Surround Sound Speaker Systems
- Written by Jim Clements
- Published on 23 January 2012
The Energy Veritas V-6.3 Speakers In Use
The Energy Veritas v2.8 speakers that were so popular in the 90's had an open and articulate sound despite a slight peak in the bass response that required deliberate set up to get the most out of the speakers. Many audiophiles were willing to experimenting with placement and system matching with the Veritases. Once they got them set up right, the payoff was a pair of speakers that represented an excellent value as an entry into the high end speaker arena.
Subsequently, Energy has had a number of intervening years to update and refine their product lines. So I was really looking forward to auditioning this speaker system in my own home. Would they live up to their pedigree by offering a high-end experience at a mid-fi price point? The answer is . . . it depends. It depends largely on whether your personal tastes, room and system match up with their frequency response characteristics.
Very few consumer speakers have perfectly flat response. Almost every speaker is voiced to some extent or another. The new Energy Veritas speakers were apparently voiced to emphasize the upper mid and lower treble. If you have warm sounding electronics or if you prefer a more forward presentation in the brilliance region, then you will just love the Veritases. If you favor a warmer sound, then they may not work for you. For my tastes, I liked these speakers much more for cinema than for music. Your mileage may vary.
So I'll start with my listening impressions on the cinema front with the Blu-ray of Captain America: The First Avenger. In the transformation scene and the following chase scene, bullets and gunshots had a nice, crisp pop to them. The V-6.3 mains were being run full-range and they really held their own with the big explosions during first attack on Hydra.
Although this Energy system is not quite the best I've heard from the standpoint of surround envelopment, the surround activity did place me in the room with the actors during the pub scene. There was good spacing and air in the rears in this scene. And the movie's finale found these speakers at their best: action-packed cinema. The Veritas V-6.3 system is dynamic, clean-sounding with excellent transient response, silent backgrounds and good depth. But the upper mid/low treble peak stopped it from sounding totally realistic (on voices in particular).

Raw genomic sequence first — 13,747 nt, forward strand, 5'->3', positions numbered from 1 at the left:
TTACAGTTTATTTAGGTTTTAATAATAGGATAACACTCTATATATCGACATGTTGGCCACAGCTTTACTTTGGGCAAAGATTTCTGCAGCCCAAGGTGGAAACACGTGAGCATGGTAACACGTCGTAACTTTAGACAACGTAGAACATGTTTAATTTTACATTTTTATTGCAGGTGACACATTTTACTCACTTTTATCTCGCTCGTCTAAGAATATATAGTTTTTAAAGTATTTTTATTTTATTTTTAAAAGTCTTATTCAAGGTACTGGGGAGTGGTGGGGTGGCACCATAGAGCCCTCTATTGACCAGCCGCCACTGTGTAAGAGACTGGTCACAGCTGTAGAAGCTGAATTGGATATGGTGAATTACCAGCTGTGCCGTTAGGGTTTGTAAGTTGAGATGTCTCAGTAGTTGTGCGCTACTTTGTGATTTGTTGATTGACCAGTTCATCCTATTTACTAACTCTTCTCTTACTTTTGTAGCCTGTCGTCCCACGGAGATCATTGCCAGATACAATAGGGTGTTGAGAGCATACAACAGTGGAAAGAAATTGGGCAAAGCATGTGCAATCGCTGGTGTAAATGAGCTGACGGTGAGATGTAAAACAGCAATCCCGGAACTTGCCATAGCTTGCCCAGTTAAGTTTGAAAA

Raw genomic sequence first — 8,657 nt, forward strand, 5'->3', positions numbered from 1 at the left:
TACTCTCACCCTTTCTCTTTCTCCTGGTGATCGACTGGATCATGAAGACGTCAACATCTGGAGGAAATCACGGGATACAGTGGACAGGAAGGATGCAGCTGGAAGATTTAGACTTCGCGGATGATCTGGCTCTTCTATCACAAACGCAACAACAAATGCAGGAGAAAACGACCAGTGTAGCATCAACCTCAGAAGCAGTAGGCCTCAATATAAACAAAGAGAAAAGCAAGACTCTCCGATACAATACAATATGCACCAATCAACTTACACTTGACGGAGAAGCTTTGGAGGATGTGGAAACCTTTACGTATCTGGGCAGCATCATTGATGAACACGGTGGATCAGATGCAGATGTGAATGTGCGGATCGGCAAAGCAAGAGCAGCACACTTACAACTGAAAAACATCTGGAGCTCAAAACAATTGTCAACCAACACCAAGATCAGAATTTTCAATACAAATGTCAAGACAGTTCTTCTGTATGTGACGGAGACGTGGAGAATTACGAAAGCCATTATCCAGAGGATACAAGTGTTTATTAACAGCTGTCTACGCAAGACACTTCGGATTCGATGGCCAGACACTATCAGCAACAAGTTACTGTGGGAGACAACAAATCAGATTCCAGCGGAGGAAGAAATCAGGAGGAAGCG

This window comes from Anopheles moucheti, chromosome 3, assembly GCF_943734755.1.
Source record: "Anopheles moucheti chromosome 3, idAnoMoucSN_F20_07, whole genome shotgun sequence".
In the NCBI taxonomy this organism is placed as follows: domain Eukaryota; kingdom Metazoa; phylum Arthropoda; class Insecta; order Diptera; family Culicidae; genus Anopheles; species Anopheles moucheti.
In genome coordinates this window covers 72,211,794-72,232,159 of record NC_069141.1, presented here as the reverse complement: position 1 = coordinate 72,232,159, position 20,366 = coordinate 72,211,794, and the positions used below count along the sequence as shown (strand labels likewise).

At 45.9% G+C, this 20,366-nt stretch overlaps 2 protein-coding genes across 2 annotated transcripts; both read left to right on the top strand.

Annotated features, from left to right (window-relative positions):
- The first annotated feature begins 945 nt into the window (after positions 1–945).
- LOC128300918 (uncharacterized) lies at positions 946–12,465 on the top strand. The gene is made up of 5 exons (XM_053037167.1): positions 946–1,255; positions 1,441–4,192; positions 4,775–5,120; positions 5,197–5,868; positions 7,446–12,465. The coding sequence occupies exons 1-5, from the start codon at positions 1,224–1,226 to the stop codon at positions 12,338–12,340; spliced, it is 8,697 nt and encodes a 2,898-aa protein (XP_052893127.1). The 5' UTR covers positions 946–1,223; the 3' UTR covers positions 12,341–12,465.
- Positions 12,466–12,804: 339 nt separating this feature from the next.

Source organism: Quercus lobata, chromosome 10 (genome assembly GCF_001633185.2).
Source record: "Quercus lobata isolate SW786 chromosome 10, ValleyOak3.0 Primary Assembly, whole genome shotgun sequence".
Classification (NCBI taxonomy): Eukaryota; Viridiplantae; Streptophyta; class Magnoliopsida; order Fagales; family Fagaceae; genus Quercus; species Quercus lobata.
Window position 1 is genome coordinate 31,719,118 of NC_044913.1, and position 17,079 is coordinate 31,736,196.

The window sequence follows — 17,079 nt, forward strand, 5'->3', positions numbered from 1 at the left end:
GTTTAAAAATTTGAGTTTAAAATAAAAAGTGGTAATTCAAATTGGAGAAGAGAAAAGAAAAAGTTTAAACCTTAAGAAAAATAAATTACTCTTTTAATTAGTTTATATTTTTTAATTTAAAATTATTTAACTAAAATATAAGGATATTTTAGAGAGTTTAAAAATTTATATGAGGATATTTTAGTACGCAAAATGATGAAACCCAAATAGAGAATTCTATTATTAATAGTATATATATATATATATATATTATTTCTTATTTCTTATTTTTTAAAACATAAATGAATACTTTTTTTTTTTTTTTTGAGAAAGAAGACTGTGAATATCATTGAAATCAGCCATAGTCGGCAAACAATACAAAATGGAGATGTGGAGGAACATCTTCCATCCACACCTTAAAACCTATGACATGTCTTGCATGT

Spy Game has an awesome sound design and musical score. In DTS HD Master it is expansive with deep bass, clean treble and good dynamics. During the opening action sequence the drums were fast and powerful with a satisfying kick. The choppers in Danang were a good example of the Veritas' abilities with movie sound - I paused the movie and looked out the window. I really thought there was a chopper hovering over my house! The front soundstage filled the space between the floor and the ceiling while the violins here were satisfyingly credible during the informant (Anne Cathcart) scene. The Veritas's are indeed at their best with movies. They are crisp, tight, fast and clean.I had spent a decent amount of time with the Veritas at this point. The upper-mid prominence affected natural movie sounds like voices and acoustic instruments, but it didn't detract much from Foley effects which aren't all that natural most of the time anyway. Some movies sounded better than others. Take Cars 2, for example. During races, the roar and whine of the different engines was easy to differentiate and many of the scenes had low level engine sounds that were highly "intelligible" and were easy to differentiate as well. Tire squeaks sounded very good too.